When I went, the painting opposite the Mona Lisa was Liberty Leading the People. It's a well-known painting, and I would imagine most people who are into art would know it, but not the kind of famous painting that shows up on tote bags and college dorm room posters. I happened to be familiar with it because it was on the cover of a book I had to read for one of my high school classes, and our teacher made us study the symbolism in it. So for me it was this huge thrill, to see one of the few non-famous paintings I would even recognize, and to do it in a crowded room where nobody else was paying even the slightest attention to it.
posted by jacquilynne at 3:15 PM on July 5, 2016 [4 favorites]


This is the wrong side of the most famous picture of me.
posted by MrMoonPie at 3:36 PM on July 5, 2016 [36 favorites]


OMG! Crop circles outside Stonehenge!!!
posted by GenjiandProust at 3:37 PM on July 5, 2016 [9 favorites]


How about the Leaning Tower of Pisa? I'm imagining a whole bunch of people on a lean or holding up one arm.


They did pretty well to get the Christ the Redeemer shot without getting the 400 people doing the pose in front.
posted by biffa at 3:42 PM on July 5, 2016 [5 favorites]


The Mao one is funny because Tiananmen is itself quite a popular tourist photo.

The White House one I like because Lafayette Square is a pretty pleasant place in itself, and whenever I had lunch there it was full of European tourists excitedly taking pictures of the urban squirrels (which I gather are much less common on That Fair Continent).
posted by psoas at 3:46 PM on July 5, 2016 [1 favorite]


The pic of Christ the Redeemer is kind of funny because that is actually the view intended for people to see.
posted by Thorzdad at 4:11 PM on July 5, 2016 [5 favorites]


The Christ the Redeemer photo is breathtaking, and probably the direction I'd be looking. The Great Wall photo is awesome, I've been there! That's the Mutianyu section, which has a convenient chairlift to get up to the wall, and then a sweet bobsled ride back down to the base. That picture is looking at the shade over the start of the sled track.

The chairlift and bobsled are key because otherwise you'd waste all your energy trekking up to the wall and back down again. Also, when I went someone had tagged the word "NECKFACE" on the track.
posted by Existential Dread at 4:34 PM on July 5, 2016 [8 favorites]


It's like you can empathize with the monument, seeing what it sees.
posted by Obscure Reference at 4:53 PM on July 5, 2016 [6 favorites]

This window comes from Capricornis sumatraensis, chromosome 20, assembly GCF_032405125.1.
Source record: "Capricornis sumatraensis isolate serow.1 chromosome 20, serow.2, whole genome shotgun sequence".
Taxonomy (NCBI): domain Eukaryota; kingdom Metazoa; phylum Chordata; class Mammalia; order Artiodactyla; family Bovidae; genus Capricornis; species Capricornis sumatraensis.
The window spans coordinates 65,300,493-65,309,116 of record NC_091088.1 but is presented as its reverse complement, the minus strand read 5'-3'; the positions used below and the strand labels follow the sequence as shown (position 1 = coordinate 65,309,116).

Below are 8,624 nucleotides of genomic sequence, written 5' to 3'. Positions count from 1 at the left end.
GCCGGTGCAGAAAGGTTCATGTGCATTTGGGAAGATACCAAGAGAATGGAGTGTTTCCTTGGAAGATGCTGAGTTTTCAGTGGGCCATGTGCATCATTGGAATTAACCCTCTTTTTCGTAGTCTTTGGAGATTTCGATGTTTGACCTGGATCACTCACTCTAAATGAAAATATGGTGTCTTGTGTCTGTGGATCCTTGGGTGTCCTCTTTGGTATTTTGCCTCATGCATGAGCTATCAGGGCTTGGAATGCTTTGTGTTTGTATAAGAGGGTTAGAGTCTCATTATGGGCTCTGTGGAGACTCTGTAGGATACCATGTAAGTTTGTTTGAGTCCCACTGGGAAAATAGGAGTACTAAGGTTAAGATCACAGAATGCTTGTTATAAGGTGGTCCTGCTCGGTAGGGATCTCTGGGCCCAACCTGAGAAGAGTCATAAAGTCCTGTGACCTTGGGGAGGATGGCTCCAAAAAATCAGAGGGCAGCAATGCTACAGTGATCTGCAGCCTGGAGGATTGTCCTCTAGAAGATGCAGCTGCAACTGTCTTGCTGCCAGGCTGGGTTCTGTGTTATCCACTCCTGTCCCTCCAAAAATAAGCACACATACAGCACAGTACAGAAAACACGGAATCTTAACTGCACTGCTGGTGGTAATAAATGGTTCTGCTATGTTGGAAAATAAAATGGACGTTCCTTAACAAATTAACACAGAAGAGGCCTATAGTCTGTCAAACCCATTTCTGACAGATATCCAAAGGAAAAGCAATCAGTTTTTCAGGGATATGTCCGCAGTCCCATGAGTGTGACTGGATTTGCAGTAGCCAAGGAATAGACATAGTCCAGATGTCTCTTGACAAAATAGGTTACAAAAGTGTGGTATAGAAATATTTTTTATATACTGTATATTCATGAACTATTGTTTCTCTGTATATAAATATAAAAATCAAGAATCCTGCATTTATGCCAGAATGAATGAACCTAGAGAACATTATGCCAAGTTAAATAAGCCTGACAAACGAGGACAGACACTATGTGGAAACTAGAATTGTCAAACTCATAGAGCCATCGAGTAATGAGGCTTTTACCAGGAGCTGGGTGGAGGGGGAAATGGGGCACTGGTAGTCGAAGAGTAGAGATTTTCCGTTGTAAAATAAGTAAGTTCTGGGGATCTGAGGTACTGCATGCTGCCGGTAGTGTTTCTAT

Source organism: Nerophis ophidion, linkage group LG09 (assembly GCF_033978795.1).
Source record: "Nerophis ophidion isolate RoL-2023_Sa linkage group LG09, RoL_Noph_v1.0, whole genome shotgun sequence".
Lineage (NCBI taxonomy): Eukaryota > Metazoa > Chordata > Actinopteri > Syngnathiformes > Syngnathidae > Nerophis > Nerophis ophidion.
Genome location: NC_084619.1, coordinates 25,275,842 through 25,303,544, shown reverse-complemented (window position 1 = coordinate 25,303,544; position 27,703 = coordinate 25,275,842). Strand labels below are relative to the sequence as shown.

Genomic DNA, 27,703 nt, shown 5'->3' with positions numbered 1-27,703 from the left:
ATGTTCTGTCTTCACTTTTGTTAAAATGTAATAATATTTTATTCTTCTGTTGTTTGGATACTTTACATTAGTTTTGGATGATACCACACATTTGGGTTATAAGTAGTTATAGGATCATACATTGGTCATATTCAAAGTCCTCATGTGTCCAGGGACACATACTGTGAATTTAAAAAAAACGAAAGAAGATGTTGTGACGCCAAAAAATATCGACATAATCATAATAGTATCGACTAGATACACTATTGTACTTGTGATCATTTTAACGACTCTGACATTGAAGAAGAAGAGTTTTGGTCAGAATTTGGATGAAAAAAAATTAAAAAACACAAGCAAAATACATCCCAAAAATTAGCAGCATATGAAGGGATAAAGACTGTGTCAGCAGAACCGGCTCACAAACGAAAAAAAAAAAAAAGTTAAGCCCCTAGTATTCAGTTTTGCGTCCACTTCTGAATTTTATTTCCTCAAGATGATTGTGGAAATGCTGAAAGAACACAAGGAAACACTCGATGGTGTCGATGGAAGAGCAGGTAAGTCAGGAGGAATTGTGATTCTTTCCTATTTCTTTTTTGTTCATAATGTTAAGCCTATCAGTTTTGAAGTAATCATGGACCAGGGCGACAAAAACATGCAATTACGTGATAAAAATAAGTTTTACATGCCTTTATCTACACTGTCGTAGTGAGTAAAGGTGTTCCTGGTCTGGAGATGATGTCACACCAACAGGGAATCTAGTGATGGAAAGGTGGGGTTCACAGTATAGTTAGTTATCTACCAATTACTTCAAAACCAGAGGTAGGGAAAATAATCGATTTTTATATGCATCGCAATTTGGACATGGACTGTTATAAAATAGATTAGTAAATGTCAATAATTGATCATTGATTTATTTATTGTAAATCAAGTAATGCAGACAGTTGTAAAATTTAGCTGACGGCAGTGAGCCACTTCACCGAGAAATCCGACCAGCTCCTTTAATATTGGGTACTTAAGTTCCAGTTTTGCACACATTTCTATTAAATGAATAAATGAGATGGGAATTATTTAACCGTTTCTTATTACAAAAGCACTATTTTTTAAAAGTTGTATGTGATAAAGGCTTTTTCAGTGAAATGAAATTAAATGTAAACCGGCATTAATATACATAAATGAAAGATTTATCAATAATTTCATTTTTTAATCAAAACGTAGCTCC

Lafayette Square is a pretty pleasant place in itself, and whenever I had lunch there

America's favorite lunching Frenchman!
posted by asterix at 4:55 PM on July 5, 2016 [17 favorites]


Mostly low cloud the day we were up there.
posted by biffa at 5:08 PM on July 5, 2016


These are great, and might be the only reason I could ever be convinced to fight my way through the crowds at some of these.
posted by Dip Flash at 6:23 PM on July 5, 2016


I love the Pareidolia at Auschwitz!

You can get t-shirts that say this at their gift shop
posted by Greg Nog at 6:58 PM on July 5, 2016 [16 favorites]


I remember when I visited the Louvre someone telling me "Pay no attention to the Mona Lisa. Walk directly to the Virgin of the Rocks in the corner, that nobody will be looking at."
posted by lagomorphius at 7:50 PM on July 5, 2016


Am I just old or going blind but it seems like every other webpage uses tiny fonts that are designed like fairy wings and are a pale grey color. Jus' sayin' Sheesh
posted by Freedomboy at 8:02 PM on July 5, 2016 [2 favorites]


I love this idea..not least because I was doing it myself a few years ago with the best known lighthouses in Maine. It does make a good guessing game, too. (One very hard one to get right would be the HOLLYWOOD sign, shown at the photographer's own website.)
posted by LeLiLo at 8:06 PM on July 5, 2016 [1 favorite]


This collection is worthless without a picture of hundreds of people awkwardly holding their palms out in a park in italy.
posted by Mr.Encyclopedia at 8:23 PM on July 5, 2016 [11 favorites]


are people doing donuts behind stonehenge? whats with those tire tracks?
posted by Hoopo at 8:53 PM on July 5, 2016


Armchair travellers can play at this, too:

The Registan.

Uluru.
posted by Autumn Leaf at 9:05 PM on July 5, 2016 [1 favorite]


Where is the Teotihuacan one taken from? I was expecting a lot more walls or the entrance causeway.

It's been ten years since I was there, but I remember the walk from the parking area to the street of the dead being remarkably uninteresting, and looking a lot like that photo.
posted by landunderwave at 10:38 PM on July 5, 2016


(One very hard one to get right would be the HOLLYWOOD sign, shown at the photographer's own website.)

Well, one reason it'd be hard to get is that the picture isn't taken from the sign. You can't get anywhere near it in a car, and you also can't hike that close either. Well, legally.
posted by sideshow at 11:21 PM on July 5, 2016 [2 favorites]


Here's me standing in front of the H of the Hollywood sign. The view down the hill looks like every shot of Los Angeles taken from the Hollywood Hills ever.
posted by maxsparber at 11:27 PM on July 5, 2016


Couldn't agree more with the one from the Louvre. The Mona Lisa is one of the most overrated paintings in history, and there is so much more soul-enriching artwork than that at the Louvre.